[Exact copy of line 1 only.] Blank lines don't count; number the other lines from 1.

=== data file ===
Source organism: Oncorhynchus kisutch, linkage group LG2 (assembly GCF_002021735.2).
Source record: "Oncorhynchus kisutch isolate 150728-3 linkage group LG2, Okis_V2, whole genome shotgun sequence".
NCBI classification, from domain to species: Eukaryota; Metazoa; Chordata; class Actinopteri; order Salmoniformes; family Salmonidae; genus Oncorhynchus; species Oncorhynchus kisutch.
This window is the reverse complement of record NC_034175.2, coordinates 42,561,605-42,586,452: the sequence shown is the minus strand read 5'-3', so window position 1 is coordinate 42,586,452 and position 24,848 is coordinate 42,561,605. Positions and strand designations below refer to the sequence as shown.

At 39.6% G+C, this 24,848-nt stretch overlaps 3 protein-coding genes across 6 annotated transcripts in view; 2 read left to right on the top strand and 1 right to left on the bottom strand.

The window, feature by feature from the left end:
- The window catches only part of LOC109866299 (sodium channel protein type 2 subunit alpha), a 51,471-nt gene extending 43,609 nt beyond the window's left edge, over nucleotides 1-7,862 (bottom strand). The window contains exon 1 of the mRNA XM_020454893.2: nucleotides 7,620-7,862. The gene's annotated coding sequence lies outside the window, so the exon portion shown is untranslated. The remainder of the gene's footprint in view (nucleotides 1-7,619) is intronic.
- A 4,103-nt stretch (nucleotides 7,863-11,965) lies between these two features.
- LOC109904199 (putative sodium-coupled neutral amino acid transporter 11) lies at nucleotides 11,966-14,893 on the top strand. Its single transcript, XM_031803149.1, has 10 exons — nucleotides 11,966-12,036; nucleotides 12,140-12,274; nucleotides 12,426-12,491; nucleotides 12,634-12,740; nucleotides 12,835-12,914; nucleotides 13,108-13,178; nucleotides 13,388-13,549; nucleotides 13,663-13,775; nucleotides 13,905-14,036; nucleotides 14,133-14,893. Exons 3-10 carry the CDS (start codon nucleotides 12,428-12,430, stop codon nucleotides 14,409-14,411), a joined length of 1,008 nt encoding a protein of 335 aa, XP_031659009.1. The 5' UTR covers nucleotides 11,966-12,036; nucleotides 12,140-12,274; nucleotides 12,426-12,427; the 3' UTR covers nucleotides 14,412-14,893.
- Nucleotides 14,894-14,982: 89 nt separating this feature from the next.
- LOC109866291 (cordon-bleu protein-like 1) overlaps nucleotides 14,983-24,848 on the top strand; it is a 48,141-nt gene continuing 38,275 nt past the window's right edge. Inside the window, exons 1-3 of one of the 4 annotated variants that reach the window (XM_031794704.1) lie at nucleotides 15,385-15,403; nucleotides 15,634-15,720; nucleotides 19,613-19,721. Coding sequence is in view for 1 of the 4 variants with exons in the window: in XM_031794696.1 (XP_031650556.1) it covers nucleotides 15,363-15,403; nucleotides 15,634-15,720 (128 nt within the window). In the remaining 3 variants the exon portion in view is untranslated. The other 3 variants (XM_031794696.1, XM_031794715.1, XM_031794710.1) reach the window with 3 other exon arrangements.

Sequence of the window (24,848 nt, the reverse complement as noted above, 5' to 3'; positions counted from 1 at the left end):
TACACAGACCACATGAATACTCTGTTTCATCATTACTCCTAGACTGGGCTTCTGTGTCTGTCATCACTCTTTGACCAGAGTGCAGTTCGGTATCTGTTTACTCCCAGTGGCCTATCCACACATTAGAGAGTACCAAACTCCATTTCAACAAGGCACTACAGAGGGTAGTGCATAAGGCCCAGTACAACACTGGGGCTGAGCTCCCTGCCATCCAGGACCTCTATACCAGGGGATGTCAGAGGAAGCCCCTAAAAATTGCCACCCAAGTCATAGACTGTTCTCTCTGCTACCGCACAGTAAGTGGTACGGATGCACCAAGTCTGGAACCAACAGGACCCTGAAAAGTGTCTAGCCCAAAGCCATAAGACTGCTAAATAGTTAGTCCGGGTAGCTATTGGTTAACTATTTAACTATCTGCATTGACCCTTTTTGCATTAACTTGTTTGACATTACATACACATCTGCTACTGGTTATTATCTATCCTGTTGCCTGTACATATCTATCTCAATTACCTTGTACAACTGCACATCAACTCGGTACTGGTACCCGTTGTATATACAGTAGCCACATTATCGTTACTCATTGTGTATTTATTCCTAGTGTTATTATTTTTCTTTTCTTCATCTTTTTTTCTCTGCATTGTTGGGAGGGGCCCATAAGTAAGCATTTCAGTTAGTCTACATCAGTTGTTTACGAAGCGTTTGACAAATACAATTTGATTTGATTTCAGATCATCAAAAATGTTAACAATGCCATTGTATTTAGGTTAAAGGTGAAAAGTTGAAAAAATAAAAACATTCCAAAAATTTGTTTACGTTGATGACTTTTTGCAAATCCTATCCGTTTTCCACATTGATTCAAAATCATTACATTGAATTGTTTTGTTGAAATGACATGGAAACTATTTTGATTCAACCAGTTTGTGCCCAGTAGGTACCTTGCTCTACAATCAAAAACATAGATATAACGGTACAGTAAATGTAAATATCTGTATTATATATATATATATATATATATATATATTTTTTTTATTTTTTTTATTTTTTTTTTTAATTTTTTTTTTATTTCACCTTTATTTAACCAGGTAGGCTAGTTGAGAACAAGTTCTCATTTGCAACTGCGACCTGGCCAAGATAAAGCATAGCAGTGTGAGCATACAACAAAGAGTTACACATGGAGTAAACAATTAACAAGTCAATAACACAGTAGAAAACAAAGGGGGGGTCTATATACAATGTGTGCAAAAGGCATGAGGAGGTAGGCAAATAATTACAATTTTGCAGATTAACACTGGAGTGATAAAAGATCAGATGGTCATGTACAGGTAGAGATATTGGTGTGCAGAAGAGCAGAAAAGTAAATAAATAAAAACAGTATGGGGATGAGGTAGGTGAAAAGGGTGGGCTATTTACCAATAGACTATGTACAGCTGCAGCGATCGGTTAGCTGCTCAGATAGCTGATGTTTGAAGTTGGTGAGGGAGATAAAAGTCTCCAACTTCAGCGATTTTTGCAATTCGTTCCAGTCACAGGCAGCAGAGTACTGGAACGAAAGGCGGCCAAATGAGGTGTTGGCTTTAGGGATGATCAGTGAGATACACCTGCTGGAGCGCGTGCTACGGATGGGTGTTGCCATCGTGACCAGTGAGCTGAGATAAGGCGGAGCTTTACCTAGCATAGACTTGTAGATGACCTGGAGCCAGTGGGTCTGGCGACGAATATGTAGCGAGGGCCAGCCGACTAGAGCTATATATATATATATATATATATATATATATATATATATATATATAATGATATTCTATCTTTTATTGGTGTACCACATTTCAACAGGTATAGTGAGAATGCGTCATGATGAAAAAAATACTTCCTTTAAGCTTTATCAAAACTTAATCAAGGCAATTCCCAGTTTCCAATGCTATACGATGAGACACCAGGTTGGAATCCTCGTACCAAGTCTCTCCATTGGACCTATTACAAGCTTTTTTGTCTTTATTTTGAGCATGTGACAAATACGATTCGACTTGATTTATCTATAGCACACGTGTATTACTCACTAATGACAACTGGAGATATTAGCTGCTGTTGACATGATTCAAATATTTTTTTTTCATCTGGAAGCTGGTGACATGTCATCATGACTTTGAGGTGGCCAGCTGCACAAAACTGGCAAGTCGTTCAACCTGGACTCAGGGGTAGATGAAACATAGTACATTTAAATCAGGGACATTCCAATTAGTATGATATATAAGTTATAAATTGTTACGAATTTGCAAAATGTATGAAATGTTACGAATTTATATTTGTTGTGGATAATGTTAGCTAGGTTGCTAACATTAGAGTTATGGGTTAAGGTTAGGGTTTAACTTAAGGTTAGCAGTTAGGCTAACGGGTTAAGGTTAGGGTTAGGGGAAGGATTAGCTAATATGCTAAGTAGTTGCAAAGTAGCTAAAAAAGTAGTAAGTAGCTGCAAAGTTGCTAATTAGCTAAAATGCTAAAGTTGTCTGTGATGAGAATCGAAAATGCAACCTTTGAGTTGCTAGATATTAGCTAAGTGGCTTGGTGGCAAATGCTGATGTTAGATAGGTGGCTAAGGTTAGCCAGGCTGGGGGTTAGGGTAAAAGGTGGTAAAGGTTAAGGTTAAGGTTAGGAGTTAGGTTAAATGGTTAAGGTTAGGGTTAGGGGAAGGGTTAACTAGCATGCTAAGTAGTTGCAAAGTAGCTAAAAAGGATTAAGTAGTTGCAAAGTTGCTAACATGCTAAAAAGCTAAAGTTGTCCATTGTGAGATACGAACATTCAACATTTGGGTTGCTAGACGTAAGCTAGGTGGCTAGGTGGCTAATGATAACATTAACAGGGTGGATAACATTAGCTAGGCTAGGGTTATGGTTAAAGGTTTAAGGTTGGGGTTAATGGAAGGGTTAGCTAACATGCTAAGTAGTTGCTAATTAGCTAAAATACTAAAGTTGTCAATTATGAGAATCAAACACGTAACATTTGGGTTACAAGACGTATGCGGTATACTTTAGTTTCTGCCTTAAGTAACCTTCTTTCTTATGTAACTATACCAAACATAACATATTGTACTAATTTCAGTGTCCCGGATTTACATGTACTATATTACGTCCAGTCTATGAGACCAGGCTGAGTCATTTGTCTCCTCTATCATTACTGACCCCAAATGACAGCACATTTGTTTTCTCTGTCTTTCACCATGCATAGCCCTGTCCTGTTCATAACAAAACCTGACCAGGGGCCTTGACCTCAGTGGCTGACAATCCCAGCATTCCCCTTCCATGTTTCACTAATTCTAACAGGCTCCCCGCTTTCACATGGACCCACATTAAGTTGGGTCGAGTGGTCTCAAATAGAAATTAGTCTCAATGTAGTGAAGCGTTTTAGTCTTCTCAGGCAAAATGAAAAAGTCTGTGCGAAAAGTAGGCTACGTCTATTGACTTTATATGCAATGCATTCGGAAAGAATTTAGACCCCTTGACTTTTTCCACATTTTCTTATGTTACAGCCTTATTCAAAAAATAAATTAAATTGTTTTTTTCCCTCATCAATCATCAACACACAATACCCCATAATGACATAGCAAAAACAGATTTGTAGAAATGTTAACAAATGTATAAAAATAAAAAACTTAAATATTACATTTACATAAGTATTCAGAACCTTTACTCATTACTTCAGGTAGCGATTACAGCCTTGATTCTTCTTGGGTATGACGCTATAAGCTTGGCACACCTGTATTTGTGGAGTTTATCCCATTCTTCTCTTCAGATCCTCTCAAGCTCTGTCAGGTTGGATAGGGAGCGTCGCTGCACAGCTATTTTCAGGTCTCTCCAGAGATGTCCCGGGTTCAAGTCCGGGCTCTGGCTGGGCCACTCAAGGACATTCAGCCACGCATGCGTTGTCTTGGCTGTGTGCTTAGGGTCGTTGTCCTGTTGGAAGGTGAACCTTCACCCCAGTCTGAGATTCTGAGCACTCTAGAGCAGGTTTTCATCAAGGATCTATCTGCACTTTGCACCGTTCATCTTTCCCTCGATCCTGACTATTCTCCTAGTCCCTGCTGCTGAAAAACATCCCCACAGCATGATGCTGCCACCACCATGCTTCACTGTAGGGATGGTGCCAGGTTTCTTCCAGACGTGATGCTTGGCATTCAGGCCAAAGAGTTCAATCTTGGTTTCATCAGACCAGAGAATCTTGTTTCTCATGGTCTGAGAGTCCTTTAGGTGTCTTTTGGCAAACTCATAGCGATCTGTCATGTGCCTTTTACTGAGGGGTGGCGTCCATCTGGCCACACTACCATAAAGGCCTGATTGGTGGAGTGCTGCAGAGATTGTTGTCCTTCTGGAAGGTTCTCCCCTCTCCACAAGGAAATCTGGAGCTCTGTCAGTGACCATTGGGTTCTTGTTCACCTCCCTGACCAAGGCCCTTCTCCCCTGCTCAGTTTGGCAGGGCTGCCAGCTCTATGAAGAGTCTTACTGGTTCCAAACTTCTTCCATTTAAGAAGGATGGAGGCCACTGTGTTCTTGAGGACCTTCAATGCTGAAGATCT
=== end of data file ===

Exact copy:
Source organism: Oncorhynchus kisutch, linkage group LG2 (assembly GCF_002021735.2).